Views And Reviews

Offending in theatre: the case of Ian Paterson

BMJ 2017; 357 doi: https://doi.org/10.1136/bmj.j2583 (Published 30 May 2017) Cite this as: BMJ 2017;357:j2583
  1. Gwen Adshead, forensic psychiatrist and psychotherapist
  1. gwen{at}gwenadshead.org

What is the psychology and motivation for doctors who do wrong?

Ian Paterson is a surgeon who has recently been found guilty of grievous bodily harm with intent. He faces a life sentence for deliberately carrying out operations, mainly on women, that he said were necessary to save their lives, but which had no therapeutic effect and put their lives at risk. Many of the women had been referred to him for surgery as part of treatment for suspected breast cancer.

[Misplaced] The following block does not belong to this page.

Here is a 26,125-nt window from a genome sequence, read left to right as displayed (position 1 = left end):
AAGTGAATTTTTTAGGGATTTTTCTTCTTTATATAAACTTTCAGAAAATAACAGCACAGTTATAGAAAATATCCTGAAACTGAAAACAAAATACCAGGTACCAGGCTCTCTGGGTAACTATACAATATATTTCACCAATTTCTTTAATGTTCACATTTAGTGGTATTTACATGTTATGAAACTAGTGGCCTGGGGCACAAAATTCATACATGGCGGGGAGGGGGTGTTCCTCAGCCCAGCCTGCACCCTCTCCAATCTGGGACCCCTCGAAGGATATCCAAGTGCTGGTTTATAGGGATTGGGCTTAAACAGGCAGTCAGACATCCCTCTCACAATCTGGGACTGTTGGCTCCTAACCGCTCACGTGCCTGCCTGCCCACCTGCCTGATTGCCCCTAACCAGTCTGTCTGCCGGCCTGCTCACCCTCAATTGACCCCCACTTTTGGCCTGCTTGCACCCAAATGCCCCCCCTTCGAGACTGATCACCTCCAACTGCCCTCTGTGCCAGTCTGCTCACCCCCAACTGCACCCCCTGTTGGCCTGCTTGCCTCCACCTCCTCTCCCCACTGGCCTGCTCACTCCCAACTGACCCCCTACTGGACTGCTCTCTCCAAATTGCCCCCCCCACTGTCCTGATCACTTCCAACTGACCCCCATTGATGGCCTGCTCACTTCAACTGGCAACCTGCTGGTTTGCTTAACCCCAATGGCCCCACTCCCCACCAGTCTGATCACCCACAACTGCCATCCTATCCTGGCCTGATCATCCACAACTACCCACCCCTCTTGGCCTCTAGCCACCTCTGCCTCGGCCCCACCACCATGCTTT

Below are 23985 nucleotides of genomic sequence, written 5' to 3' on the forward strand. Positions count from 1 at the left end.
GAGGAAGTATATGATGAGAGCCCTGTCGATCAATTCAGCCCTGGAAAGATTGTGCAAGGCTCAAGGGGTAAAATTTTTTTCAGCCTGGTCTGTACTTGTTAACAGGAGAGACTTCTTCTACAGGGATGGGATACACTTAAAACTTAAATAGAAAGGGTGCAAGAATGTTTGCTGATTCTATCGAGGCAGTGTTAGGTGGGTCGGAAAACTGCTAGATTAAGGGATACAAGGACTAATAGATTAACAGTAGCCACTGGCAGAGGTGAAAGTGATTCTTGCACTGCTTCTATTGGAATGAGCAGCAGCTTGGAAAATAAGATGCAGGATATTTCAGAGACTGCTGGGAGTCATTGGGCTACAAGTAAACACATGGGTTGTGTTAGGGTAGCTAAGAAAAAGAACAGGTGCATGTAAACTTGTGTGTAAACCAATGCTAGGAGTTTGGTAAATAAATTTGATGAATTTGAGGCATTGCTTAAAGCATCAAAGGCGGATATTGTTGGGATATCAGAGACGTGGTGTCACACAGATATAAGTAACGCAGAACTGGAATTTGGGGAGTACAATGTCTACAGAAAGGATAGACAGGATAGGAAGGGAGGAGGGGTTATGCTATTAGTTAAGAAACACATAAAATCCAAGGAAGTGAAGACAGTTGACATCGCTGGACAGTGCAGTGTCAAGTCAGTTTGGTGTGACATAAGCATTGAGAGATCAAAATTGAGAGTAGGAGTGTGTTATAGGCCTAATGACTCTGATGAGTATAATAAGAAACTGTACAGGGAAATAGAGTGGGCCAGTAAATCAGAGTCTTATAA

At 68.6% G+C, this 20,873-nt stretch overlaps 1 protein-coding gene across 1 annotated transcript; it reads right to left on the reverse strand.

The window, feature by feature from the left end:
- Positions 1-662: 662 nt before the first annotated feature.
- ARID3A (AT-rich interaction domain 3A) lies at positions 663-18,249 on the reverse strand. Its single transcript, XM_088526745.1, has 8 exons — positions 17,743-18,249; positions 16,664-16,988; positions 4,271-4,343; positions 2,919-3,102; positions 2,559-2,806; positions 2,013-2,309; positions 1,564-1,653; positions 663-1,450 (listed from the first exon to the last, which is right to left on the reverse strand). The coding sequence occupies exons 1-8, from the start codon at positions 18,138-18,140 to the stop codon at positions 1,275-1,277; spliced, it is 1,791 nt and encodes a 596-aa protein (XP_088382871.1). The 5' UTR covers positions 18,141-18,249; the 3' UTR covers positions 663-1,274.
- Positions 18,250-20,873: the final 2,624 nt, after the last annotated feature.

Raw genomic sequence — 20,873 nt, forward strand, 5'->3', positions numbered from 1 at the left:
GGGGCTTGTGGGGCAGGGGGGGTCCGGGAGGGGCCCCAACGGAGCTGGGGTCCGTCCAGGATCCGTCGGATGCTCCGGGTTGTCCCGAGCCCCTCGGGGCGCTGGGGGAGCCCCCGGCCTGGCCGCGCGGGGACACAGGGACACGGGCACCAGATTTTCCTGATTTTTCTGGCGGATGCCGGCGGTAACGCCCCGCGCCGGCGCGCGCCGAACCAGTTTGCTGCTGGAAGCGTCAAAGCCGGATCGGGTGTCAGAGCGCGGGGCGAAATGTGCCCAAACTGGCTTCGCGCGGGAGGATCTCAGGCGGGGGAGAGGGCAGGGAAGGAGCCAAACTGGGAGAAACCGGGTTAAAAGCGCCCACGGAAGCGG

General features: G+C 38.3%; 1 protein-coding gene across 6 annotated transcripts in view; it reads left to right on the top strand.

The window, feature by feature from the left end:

This highly trained and experienced doctor seems to have deliberately conned people into having surgery that they did not need, and in doing so convinced them that they were seriously ill and he was saving their lives. The question has been raised as to what his motivation could be. There have been references to Lancelot Spratt, surgeons with a God complex, and other familiar tropes. Making money seems an obvious motivator, and malevolence is implied, although many patients said that he was kind and charming. Inevitably the term …

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